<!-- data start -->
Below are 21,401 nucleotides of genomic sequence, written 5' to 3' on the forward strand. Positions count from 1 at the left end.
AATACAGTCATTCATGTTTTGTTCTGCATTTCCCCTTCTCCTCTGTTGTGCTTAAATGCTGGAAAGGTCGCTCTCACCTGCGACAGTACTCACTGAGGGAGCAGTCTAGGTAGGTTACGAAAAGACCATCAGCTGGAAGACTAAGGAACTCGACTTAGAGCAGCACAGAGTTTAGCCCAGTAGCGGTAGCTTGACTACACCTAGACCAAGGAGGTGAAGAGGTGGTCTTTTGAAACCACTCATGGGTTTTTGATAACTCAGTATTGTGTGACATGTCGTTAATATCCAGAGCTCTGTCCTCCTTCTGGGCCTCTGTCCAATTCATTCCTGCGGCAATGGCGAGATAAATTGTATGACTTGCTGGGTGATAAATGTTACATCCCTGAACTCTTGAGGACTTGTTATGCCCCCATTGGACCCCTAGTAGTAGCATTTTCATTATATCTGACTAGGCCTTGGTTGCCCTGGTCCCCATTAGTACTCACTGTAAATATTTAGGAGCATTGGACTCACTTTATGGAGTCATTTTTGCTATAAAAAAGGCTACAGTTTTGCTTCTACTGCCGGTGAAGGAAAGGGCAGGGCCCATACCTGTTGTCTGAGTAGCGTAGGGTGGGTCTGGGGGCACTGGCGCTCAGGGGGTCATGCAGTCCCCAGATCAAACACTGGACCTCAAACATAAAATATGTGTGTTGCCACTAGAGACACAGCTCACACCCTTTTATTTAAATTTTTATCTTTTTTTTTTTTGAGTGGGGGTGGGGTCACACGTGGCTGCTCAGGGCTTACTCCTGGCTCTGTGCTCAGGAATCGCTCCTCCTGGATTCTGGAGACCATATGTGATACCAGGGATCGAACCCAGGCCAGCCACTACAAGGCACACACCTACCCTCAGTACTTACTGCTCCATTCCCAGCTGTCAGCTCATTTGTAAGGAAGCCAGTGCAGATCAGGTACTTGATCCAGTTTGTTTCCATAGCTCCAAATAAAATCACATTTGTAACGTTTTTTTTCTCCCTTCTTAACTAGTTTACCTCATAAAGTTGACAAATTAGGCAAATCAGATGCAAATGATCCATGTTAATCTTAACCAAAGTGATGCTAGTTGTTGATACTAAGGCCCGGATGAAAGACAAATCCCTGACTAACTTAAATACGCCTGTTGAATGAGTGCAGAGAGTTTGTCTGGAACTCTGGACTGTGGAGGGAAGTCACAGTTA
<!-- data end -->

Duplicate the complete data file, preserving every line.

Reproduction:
Below are 21,401 nucleotides of genomic sequence, written 5' to 3' on the forward strand. Positions count from 1 at the left end.
AATACAGTCATTCATGTTTTGTTCTGCATTTCCCCTTCTCCTCTGTTGTGCTTAAATGCTGGAAAGGTCGCTCTCACCTGCGACAGTACTCACTGAGGGAGCAGTCTAGGTAGGTTACGAAAAGACCATCAGCTGGAAGACTAAGGAACTCGACTTAGAGCAGCACAGAGTTTAGCCCAGTAGCGGTAGCTTGACTACACCTAGACCAAGGAGGTGAAGAGGTGGTCTTTTGAAACCACTCATGGGTTTTTGATAACTCAGTATTGTGTGACATGTCGTTAATATCCAGAGCTCTGTCCTCCTTCTGGGCCTCTGTCCAATTCATTCCTGCGGCAATGGCGAGATAAATTGTATGACTTGCTGGGTGATAAATGTTACATCCCTGAACTCTTGAGGACTTGTTATGCCCCCATTGGACCCCTAGTAGTAGCATTTTCATTATATCTGACTAGGCCTTGGTTGCCCTGGTCCCCATTAGTACTCACTGTAAATATTTAGGAGCATTGGACTCACTTTATGGAGTCATTTTTGCTATAAAAAAGGCTACAGTTTTGCTTCTACTGCCGGTGAAGGAAAGGGCAGGGCCCATACCTGTTGTCTGAGTAGCGTAGGGTGGGTCTGGGGGCACTGGCGCTCAGGGGGTCATGCAGTCCCCAGATCAAACACTGGACCTCAAACATAAAATATGTGTGTTGCCACTAGAGACACAGCTCACACCCTTTTATTTAAATTTTTATCTTTTTTTTTTTTGAGTGGGGGTGGGGTCACACGTGGCTGCTCAGGGCTTACTCCTGGCTCTGTGCTCAGGAATCGCTCCTCCTGGATTCTGGAGACCATATGTGATACCAGGGATCGAACCCAGGCCAGCCACTACAAGGCACACACCTACCCTCAGTACTTACTGCTCCATTCCCAGCTGTCAGCTCATTTGTAAGGAAGCCAGTGCAGATCAGGTACTTGATCCAGTTTGTTTCCATAGCTCCAAATAAAATCACATTTGTAACGTTTTTTTTCTCCCTTCTTAACTAGTTTACCTCATAAAGTTGACAAATTAGGCAAATCAGATGCAAATGATCCATGTTAATCTTAACCAAAGTGATGCTAGTTGTTGATACTAAGGCCCGGATGAAAGACAAATCCCTGACTAACTTAAATACGCCTGTTGAATGAGTGCAGAGAGTTTGTCTGGAACTCTGGACTGTGGAGGGAAGTCACAGTTA